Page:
We first meet Rubin as he arrives at the villa, simultaneously complaining to Rudicek about the driver sent to meet him and the furnishings in his room, and snubbing him. 

I don't want to spoil the plot, but it it very funny, and mercilessly skews the egos of both writers, in different ways, in between discussing questions around the subjectivity of art appreciation, and success.

I suspect that Murray Abraham, in particular, was having  lot of fun with his role.

It's not a lengthy play - just under an hour and a half, and perhaps some of the themes, such as Gina's back story, but it is well worth seeing, and great to see such a strong cast, and the intimacy of the Ustinov studio works very well for this play.

The Mentor is at the Ustinov until 6th May. If you are in or near Bath, and get the chance, go!

Monday, 10 April 2017

Springtime

This weekend, the weather has been lovely, warm sunshine, blue skies - what more could one ask?



I have primroses blooming in the garden, the tulips appear to be on the brink of bursting into flower, and further afield, trees are covered in blossom (and my baby apple tree is going to have blossom any minute now!) 



I cut the grass for the first time this year, on Sunday, and have planted out some of my tomato and pea seedlings, so shall have to hope that the nice weather continues and they all survive!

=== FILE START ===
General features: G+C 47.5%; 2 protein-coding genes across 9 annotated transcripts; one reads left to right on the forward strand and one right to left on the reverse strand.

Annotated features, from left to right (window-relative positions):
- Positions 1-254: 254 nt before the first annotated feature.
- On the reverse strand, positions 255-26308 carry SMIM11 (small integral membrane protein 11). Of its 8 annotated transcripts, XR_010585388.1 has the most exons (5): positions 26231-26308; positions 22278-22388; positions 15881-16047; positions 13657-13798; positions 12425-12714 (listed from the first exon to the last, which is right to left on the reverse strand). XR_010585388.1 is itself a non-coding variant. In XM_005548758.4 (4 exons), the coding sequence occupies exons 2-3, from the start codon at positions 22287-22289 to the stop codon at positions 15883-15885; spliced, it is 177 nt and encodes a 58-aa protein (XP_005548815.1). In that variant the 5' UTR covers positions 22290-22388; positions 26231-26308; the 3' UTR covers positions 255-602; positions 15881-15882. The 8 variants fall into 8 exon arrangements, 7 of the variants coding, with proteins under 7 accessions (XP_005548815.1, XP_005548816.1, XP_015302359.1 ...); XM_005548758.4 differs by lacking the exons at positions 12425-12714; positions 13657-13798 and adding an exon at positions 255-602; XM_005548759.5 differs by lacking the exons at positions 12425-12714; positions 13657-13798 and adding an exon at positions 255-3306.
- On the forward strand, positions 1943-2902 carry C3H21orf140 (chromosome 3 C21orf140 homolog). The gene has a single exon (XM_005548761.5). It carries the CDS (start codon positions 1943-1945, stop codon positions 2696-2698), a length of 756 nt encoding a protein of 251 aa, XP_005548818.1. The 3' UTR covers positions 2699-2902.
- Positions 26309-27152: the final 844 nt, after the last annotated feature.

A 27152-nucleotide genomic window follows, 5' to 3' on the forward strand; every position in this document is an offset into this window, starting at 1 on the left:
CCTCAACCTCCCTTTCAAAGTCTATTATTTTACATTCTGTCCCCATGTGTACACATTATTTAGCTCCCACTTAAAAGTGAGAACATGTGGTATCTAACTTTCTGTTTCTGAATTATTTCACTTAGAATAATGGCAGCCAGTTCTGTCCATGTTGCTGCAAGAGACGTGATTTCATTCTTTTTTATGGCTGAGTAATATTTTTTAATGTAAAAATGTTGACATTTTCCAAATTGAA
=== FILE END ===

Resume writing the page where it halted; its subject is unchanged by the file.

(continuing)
Oh, and I bought a new washing line and now need to make a deeper whole to put it in, because it turns out the new lie is bigger than the old one, and needs a deeper hole to put the stalk in..!

Sunday, 2 April 2017

A quiet weekend

Having spent the past two weekends with trips to London, first to see Hamlet, and then for work and to see Rosencrantz and Guildenstern are Dead, I was ready for a more relaxed and low-key weekend, so was glad not to be going anywhere this weekend.

Two weekends ago I did a little gardening, planting an apple tree* which I ordered a few weeks back, and which had just arrived. Loki took a keen interest in the process, and in particular in the hole I dug in the back lawn.

(*I say tree. It came as a bare-root plant, and it isn't very big, so it's basically a stick. A very expensive stick.)



I was a little concerned about whether it would be OK, particularly as the weather turned very wet as soon as I got it into the ground, and I worried it would get waterlogged and rot before it could get established.